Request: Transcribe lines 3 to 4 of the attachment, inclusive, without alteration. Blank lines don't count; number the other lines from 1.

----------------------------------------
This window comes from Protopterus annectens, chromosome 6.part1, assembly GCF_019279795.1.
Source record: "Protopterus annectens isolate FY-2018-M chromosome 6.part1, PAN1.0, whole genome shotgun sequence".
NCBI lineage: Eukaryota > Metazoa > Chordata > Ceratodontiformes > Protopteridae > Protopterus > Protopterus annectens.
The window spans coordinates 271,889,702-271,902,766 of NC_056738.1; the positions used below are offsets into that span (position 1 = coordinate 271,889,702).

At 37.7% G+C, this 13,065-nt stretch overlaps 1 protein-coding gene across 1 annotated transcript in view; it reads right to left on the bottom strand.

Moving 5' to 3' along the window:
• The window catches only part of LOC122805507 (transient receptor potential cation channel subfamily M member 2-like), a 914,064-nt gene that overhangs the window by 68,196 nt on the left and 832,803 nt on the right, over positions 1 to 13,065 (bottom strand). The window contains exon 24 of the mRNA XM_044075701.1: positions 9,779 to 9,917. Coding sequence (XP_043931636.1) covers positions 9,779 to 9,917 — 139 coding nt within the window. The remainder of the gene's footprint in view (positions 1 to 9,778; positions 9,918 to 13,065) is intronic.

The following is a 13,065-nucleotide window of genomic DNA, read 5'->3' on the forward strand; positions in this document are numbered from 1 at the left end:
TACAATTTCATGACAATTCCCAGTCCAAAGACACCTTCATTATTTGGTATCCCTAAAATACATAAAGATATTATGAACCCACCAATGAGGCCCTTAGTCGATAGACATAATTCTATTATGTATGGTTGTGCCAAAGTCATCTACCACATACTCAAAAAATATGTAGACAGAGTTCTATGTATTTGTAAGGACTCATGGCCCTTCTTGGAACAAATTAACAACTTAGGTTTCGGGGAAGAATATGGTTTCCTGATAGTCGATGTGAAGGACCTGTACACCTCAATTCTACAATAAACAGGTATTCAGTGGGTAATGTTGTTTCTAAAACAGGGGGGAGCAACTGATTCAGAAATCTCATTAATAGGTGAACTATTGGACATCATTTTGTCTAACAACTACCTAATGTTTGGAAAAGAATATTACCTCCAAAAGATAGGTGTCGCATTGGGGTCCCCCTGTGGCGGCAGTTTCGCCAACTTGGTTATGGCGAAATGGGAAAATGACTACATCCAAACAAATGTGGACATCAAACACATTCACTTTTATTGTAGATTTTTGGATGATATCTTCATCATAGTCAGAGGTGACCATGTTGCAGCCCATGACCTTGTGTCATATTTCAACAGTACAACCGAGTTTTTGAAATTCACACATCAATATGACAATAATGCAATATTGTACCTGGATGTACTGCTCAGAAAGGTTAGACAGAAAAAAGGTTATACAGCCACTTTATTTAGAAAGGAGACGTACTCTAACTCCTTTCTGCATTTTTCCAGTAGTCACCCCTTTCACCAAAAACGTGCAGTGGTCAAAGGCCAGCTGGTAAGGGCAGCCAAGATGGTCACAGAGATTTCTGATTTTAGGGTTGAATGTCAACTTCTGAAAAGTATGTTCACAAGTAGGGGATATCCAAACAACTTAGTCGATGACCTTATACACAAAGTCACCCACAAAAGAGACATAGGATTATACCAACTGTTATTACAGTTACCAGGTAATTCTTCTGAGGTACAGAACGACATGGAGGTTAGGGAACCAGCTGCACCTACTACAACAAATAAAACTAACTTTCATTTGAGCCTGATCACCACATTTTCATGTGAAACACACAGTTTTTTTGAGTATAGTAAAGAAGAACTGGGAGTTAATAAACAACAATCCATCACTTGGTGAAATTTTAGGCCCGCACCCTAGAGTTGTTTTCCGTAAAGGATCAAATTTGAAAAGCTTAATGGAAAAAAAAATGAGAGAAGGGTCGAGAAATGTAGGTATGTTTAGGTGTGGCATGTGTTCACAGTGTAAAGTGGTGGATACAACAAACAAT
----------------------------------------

NCBI lineage: Eukaryota > Metazoa > Chordata > Ceratodontiformes > Protopteridae > Protopterus > Protopterus annectens.
The window spans coordinates 271,889,702-271,902,766 of NC_056738.1; the positions used below are offsets into that span (position 1 = coordinate 271,889,702).